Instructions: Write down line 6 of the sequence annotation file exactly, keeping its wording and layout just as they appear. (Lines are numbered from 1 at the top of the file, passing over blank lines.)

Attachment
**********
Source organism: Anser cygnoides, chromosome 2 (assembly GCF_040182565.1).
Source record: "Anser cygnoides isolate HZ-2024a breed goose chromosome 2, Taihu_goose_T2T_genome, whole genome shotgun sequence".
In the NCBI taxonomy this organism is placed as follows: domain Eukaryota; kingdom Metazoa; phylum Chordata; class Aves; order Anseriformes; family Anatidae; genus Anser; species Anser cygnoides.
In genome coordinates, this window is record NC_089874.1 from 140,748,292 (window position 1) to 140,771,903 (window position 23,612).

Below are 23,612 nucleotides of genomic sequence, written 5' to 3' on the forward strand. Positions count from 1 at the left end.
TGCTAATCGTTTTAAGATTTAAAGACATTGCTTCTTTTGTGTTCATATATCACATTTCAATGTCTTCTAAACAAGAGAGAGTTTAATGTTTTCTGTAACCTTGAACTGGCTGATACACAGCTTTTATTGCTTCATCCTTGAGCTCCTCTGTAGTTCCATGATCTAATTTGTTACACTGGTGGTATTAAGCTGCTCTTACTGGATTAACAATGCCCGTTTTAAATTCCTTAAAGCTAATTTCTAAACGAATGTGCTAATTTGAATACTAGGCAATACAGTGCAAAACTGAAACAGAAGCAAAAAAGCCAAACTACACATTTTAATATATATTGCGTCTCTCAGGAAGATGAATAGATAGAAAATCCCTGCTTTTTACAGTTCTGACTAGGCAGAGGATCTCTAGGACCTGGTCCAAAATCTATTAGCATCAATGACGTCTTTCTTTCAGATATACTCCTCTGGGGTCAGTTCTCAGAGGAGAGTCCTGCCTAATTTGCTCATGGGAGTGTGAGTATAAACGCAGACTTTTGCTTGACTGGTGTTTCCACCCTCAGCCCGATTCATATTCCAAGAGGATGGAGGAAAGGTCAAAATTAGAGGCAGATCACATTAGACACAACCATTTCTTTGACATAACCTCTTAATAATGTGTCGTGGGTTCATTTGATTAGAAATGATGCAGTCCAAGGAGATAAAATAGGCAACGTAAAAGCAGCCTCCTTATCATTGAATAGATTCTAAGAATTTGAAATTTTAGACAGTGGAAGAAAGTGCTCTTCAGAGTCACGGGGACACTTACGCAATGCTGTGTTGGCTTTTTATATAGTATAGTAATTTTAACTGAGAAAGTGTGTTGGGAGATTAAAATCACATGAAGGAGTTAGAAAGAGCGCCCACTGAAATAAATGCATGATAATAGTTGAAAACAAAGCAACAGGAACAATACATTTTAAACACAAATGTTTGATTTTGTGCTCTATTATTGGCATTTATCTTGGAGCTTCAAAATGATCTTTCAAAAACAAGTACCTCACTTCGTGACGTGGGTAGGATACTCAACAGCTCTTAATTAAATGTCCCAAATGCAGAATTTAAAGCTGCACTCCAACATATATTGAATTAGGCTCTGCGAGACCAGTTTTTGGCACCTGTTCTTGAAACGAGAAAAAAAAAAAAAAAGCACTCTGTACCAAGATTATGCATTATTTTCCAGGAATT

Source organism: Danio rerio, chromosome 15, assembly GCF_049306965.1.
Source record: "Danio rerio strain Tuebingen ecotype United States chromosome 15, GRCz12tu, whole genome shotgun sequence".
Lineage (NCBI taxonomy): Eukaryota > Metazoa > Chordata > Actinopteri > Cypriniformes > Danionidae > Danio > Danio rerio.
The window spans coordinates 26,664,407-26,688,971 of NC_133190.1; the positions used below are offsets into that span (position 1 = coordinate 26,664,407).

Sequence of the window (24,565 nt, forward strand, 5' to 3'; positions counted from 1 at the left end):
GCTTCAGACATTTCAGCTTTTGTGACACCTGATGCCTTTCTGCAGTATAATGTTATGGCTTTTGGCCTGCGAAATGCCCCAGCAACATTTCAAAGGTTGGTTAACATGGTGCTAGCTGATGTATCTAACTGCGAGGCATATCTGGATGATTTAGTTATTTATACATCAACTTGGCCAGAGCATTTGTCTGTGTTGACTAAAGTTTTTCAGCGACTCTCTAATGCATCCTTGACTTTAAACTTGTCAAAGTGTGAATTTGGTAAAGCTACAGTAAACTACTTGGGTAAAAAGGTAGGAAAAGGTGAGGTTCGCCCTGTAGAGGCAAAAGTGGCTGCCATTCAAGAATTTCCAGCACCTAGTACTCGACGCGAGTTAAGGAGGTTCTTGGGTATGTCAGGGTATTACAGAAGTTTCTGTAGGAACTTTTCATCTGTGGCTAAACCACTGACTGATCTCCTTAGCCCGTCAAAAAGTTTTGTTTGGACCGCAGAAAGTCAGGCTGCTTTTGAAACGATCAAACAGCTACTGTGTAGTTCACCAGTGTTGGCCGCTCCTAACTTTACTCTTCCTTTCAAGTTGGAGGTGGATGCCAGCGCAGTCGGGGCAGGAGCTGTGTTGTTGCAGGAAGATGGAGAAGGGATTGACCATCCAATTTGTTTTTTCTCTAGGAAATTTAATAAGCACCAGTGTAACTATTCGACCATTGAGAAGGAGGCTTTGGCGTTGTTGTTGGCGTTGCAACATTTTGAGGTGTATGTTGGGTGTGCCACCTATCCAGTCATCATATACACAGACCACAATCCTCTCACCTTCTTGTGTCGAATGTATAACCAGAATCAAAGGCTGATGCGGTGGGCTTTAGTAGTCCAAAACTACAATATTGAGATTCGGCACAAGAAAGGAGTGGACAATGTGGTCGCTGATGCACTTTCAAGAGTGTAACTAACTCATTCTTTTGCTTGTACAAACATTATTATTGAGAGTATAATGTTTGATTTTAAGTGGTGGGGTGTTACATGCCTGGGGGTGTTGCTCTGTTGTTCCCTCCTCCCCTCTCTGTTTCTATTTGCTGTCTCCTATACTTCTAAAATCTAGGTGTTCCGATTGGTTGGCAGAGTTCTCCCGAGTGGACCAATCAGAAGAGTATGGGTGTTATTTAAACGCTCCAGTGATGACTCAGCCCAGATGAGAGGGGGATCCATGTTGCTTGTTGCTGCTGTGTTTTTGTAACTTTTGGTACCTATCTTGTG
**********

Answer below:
TGCTAATCGTTTTAAGATTTAAAGACATTGCTTCTTTTGTGTTCATATATCACATTTCAATGTCTTCTAAACAAGAGAGAGTTTAATGTTTTCTGTAACCTTGAACTGGCTGATACACAGCTTTTATTGCTTCATCCTTGAGCTCCTCTGTAGTTCCATGATCTAATTTGTTACACTGGTGGTATTAAGCTGCTCTTACTGGATTAACAATGCCCGTTTTAAATTCCTTAAAGCTAATTTCTAAACGAATGTGCTAATTTGAATACTAGGCAATACAGTGCAAAACTGAAACAGAAGCAAAAAAGCCAAACTACACATTTTAATATATATTGCGTCTCTCAGGAAGATGAATAGATAGAAAATCCCTGCTTTTTACAGTTCTGACTAGGCAGAGGATCTCTAGGACCTGGTCCAAAATCTATTAGCATCAATGACGTCTTTCTTTCAGATATACTCCTCTGGGGTCAGTTCTCAGAGGAGAGTCCTGCCTAATTTGCTCATGGGAGTGTGAGTATAAACGCAGACTTTTGCTTGACTGGTGTTTCCACCCTCAGCCCGATTCATATTCCAAGAGGATGGAGGAAAGGTCAAAATTAGAGGCAGATCACATTAGACACAACCATTTCTTTGACATAACCTCTTAATAATGTGTCGTGGGTTCATTTGATTAGAAATGATGCAGTCCAAGGAGATAAAATAGGCAACGTAAAAGCAGCCTCCTTATCATTGAATAGATTCTAAGAATTTGAAATTTTAGACAGTGGAAGAAAGTGCTCTTCAGAGTCACGGGGACACTTACGCAATGCTGTGTTGGCTTTTTATATAGTATAGTAATTTTAACTGAGAAAGTGTGTTGGGAGATTAAAATCACATGAAGGAGTTAGAAAGAGCGCCCACTGAAATAAATGCATGATAATAGTTGAAAACAAAGCAACAGGAACAATACATTTTAAACACAAATGTTTGATTTTGTGCTCTATTATTGGCATTTATCTTGGAGCTTCAAAATGATCTTTCAAAAACAAGTACCTCACTTCGTGACGTGGGTAGGATACTCAACAGCTCTTAATTAAATGTCCCAAATGCAGAATTTAAAGCTGCACTCCAACATATATTGAATTAGGCTCTGCGAGACCAGTTTTTGGCACCTGTTCTTGAAACGAGAAAAAAAAAAAAAAAGCACTCTGTACCAAGATTATGCATTATTTTCCAGGAATT